It’s hard not to think of sequined push-up bras and feathered cod-pieces when you hear the word “Carnival” — hell, now it’s hard NOT to think of those things — but you’ve got to remember that Portugal and Brazil are two very different countries.
The boisterous version of Carnaval, as it’s spelled in Brazil and Portugal, has certainly caught on in Lisbon these days as well — here’s a big list of parties this year. But while our friends in Brazil are shaking their hips and shimmying their shoulders drinking icy-cold Brahma beer, the Portuguese in the know are drinking mulled wine and the traditionalists are either running away from crazed wooly caretos from Podence or being shadowed by the more silent wooden mask-wearing caretos in Lazarim. These pagan mascots of fertility are very different, but they come from more or less the same ancient practice. And the best time to catch these characters is on Shrove Tuesday — which falls on March 5 in 2019 — and the Sunday before.
Dating back to the Celts, the caretos are perhaps the oldest tradition alive today in Portugal though for many years the practice became nearly extinct. This ancestral pagan tradition only survived in the mountains and remote regions because it was harder for the Catholic church to get to them once the practice was banned— hard access helped preserve it. After nearly dying out completely, the caretos restarted in the ’90s, thanks to new interest from younger generations, and it has been growing ever since— and now these characters are reclaiming their rightful place at the helm of the Portuguese carnaval.
But what is a careto? Well, in Podence, it’s a masked man wearing a funky handmade suit and a mask made of brass, wood, or leather (usually handed down through the generations). Their costumes are accessorized with a leather belt with at least one bell on it so you can hear them coming before you actually see them. This feature comes in handy if you are a young woman in Podence because you’ll need to know when they are rushing toward you. Those red, yellow, and green caretos will catch you, dance with you, and give you quite a whack to the backside with their cowbells if you get caught.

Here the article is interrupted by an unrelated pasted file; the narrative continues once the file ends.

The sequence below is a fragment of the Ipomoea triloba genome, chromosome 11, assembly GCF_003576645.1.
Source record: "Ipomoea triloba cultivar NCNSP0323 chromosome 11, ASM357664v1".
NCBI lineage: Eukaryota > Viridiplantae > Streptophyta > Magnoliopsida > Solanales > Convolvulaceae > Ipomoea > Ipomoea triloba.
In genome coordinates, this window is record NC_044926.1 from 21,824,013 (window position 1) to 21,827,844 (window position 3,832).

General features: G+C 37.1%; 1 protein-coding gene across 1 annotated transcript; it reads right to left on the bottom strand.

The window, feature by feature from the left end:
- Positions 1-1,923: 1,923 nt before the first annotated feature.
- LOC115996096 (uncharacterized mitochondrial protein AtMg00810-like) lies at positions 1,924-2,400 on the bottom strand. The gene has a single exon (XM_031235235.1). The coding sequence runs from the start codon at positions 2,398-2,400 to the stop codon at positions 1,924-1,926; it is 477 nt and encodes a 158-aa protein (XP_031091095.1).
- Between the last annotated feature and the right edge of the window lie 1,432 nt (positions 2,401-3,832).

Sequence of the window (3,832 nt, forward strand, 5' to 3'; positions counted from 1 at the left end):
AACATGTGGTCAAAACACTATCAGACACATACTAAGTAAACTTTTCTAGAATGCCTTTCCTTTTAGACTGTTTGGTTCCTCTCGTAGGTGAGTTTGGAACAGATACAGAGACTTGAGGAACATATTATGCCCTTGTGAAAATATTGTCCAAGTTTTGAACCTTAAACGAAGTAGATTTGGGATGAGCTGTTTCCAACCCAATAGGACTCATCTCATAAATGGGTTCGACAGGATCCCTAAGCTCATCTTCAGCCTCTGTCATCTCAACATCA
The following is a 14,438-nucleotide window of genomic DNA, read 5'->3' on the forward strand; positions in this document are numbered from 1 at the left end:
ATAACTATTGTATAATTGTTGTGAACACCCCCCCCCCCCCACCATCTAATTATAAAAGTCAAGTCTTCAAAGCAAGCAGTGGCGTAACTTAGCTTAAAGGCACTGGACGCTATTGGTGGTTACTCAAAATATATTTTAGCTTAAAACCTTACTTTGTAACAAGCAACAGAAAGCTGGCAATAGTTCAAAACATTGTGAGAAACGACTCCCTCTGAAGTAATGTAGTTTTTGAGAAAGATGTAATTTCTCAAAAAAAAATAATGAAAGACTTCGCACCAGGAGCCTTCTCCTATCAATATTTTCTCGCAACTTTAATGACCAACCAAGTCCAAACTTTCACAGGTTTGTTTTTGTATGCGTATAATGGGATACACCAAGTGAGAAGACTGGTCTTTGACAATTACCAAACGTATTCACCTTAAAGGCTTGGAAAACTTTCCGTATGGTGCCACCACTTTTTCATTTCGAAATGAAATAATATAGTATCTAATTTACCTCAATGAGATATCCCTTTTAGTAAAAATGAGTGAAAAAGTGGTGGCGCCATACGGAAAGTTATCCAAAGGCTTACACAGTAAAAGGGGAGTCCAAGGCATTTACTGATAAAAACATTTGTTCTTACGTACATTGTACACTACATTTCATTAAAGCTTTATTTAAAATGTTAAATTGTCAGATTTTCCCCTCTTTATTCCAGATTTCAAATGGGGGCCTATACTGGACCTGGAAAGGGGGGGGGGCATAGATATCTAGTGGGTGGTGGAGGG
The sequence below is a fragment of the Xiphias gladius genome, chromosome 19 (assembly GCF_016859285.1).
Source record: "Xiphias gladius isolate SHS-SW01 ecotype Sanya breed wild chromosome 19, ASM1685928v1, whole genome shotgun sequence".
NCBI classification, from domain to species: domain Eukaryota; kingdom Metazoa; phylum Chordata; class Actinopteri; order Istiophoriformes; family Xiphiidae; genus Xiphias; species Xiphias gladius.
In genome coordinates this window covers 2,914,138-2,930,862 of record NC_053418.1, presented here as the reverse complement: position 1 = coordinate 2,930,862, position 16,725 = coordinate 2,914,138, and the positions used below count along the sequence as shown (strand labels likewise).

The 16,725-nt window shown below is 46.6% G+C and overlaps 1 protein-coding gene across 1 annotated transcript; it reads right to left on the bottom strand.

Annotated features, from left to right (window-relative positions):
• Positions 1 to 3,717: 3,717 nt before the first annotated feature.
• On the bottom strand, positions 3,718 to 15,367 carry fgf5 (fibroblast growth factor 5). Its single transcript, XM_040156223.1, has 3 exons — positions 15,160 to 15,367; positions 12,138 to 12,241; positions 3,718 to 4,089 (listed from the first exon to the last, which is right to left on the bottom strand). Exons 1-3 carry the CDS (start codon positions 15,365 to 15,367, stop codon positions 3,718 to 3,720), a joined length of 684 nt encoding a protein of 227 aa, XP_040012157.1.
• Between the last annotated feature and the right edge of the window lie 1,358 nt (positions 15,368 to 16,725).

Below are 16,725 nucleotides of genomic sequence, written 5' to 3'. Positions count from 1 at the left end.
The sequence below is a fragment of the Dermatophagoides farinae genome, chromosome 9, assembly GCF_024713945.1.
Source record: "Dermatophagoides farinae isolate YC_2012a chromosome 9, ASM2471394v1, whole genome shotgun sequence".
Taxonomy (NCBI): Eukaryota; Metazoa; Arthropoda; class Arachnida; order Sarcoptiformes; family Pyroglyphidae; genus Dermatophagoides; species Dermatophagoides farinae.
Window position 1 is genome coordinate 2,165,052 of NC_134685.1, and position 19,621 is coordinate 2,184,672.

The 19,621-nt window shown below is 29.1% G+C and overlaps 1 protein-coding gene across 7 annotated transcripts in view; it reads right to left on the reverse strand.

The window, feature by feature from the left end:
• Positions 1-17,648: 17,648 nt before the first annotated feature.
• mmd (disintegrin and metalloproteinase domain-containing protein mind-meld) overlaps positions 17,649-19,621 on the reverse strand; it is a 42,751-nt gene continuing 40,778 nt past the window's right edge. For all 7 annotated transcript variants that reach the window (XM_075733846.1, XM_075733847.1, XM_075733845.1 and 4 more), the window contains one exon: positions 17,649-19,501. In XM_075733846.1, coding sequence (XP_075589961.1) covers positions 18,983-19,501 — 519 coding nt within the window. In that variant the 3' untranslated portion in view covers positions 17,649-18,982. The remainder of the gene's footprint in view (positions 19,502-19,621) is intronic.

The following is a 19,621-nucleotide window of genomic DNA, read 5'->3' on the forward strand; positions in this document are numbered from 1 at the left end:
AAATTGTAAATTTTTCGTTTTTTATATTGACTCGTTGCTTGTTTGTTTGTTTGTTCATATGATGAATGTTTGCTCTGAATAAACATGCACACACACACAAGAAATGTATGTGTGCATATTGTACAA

In Lazarim, the caretos are better behaved and… well, shorter. They’ve forgone the bell-bashing and they’ve opted for the slightly more poetic Venetian approach to carnevale. You can find these miniature mischief makers slowly appearing on the square one by one: posing in front of cobbled stone walls as visitors click away on their cameras, and greeting each other with their oversized, intricately carved wooden masks. Their costumes are made from more agricultural material like burlap, straw, and fabric remnants.
If you visit either site, prepare yourself for a weird and wonderful time. In Podence, you’ll see an effigy of the careto burned to the delight of the public as pagan chants and drum beats sound against the crackle. Afterward, there’s usually a feast you’ll need to attend featuring cozido a portuguesa, a traditional boiled dish of sausage, tripe, cabbage, carrots, and other veggies. In Lazarim, the celebration is more of a daytime affair. A procession of drummers marks both the beginning and the end. In between, you’ll be standing on the main square listening to a funny, inappropriate, and long poetry reading after having chased your last woodland careto away. Don’t miss the CIMI Museum in the center of town dedicated to the carnaval tradition with special attention paid to the craftsmanship of these iconic wooden masks around the Iberian Peninsula.
Our advice? Don’t miss this Tras-os-Montes’ celebration if you can help it. The region itself is chock-full of amazing scenery with hiking trails scattered throughout, and hearty meals to keep you well-fed and energized. Don’t forget to dress warmly, as the temperature can get downright brisk up there. Luckily, the area is known for its beautiful handmade mantas (blankets) with geometric patterns woven in with bright-colored yarn— more often than not, old mantas are used as the base of the careto costume. If you’re looking for a more packable souvenir to bring home, the handmade knives with wooden handles favored by the caretos are pretty awesome as well, so be on the lookout. Several locals in Lazarim line the streets selling crafts that are inspired by the forest and the mythical creatures in it, sometimes to wonderful effect and sometimes a bit creepy. And the CIMI Museum’s gift shop may be small, but it has a great collection of handmade wooden masks — a dependable way to spook any guest sleeping on your couch. Just saying.